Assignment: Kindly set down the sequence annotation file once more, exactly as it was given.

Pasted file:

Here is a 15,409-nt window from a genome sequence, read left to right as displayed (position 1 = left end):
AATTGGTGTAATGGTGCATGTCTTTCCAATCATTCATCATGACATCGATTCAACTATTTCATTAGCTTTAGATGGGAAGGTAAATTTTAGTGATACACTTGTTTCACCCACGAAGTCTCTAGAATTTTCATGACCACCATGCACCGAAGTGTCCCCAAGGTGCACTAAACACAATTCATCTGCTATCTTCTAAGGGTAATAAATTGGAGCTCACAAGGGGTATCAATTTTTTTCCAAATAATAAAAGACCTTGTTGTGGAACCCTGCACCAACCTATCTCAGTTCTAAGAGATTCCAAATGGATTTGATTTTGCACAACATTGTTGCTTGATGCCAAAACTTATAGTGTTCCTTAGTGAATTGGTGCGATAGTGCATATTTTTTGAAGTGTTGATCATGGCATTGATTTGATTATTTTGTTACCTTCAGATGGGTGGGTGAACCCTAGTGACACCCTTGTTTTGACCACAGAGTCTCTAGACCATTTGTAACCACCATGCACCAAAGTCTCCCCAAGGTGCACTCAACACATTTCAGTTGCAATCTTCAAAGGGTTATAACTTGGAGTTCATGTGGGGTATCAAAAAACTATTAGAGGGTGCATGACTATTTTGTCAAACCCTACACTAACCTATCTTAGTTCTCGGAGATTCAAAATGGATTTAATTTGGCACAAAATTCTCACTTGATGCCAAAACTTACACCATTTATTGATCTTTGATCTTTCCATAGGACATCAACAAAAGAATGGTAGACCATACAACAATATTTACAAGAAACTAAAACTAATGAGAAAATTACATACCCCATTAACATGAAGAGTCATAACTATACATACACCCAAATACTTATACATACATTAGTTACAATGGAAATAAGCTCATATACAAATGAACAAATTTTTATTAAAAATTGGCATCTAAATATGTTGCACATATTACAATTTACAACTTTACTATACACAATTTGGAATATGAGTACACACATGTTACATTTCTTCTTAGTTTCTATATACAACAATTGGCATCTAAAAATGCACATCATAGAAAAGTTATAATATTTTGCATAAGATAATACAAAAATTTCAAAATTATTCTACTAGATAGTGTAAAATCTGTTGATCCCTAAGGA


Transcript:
Here is a 15,409-nt window from a genome sequence, read left to right as displayed (position 1 = left end):
AATTGGTGTAATGGTGCATGTCTTTCCAATCATTCATCATGACATCGATTCAACTATTTCATTAGCTTTAGATGGGAAGGTAAATTTTAGTGATACACTTGTTTCACCCACGAAGTCTCTAGAATTTTCATGACCACCATGCACCGAAGTGTCCCCAAGGTGCACTAAACACAATTCATCTGCTATCTTCTAAGGGTAATAAATTGGAGCTCACAAGGGGTATCAATTTTTTTCCAAATAATAAAAGACCTTGTTGTGGAACCCTGCACCAACCTATCTCAGTTCTAAGAGATTCCAAATGGATTTGATTTTGCACAACATTGTTGCTTGATGCCAAAACTTATAGTGTTCCTTAGTGAATTGGTGCGATAGTGCATATTTTTTGAAGTGTTGATCATGGCATTGATTTGATTATTTTGTTACCTTCAGATGGGTGGGTGAACCCTAGTGACACCCTTGTTTTGACCACAGAGTCTCTAGACCATTTGTAACCACCATGCACCAAAGTCTCCCCAAGGTGCACTCAACACATTTCAGTTGCAATCTTCAAAGGGTTATAACTTGGAGTTCATGTGGGGTATCAAAAAACTATTAGAGGGTGCATGACTATTTTGTCAAACCCTACACTAACCTATCTTAGTTCTCGGAGATTCAAAATGGATTTAATTTGGCACAAAATTCTCACTTGATGCCAAAACTTACACCATTTATTGATCTTTGATCTTTCCATAGGACATCAACAAAAGAATGGTAGACCATACAACAATATTTACAAGAAACTAAAACTAATGAGAAAATTACATACCCCATTAACATGAAGAGTCATAACTATACATACACCCAAATACTTATACATACATTAGTTACAATGGAAATAAGCTCATATACAAATGAACAAATTTTTATTAAAAATTGGCATCTAAATATGTTGCACATATTACAATTTACAACTTTACTATACACAATTTGGAATATGAGTACACACATGTTACATTTCTTCTTAGTTTCTATATACAACAATTGGCATCTAAAAATGCACATCATAGAAAAGTTATAATATTTTGCATAAGATAATACAAAAATTTCAAAATTATTCTACTAGATAGTGTAAAATCTGTTGATCCCTAAGGA